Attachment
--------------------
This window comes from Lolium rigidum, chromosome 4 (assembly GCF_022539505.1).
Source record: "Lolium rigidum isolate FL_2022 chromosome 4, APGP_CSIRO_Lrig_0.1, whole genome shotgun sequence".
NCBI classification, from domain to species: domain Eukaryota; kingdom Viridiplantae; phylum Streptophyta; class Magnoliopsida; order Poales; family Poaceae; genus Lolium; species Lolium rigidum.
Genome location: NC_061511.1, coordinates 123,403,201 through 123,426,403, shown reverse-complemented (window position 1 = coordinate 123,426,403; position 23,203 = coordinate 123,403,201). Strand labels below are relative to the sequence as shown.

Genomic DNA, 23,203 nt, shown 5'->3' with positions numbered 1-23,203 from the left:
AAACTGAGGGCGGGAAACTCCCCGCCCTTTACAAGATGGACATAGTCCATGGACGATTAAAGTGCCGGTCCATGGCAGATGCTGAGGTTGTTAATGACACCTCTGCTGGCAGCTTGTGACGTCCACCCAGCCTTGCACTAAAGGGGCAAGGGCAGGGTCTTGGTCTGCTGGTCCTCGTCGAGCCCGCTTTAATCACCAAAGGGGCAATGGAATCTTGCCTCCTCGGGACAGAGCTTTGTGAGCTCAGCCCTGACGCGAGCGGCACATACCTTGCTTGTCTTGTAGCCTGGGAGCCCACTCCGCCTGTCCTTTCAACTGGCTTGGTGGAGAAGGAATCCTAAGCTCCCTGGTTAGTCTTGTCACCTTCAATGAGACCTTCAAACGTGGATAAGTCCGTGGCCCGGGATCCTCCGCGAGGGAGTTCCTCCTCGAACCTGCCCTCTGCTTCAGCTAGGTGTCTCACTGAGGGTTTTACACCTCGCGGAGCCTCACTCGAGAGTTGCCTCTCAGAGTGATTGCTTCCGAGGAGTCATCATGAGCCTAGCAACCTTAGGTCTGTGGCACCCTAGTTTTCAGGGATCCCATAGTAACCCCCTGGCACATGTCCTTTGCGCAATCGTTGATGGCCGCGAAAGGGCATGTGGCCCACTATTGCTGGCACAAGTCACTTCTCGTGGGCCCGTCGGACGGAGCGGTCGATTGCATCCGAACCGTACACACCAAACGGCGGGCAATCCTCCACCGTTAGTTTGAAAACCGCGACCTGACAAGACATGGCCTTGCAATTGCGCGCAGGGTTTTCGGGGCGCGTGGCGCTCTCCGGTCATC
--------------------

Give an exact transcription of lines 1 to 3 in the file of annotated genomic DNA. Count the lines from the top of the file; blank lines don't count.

This window comes from Lolium rigidum, chromosome 4 (assembly GCF_022539505.1).
Source record: "Lolium rigidum isolate FL_2022 chromosome 4, APGP_CSIRO_Lrig_0.1, whole genome shotgun sequence".
NCBI classification, from domain to species: domain Eukaryota; kingdom Viridiplantae; phylum Streptophyta; class Magnoliopsida; order Poales; family Poaceae; genus Lolium; species Lolium rigidum.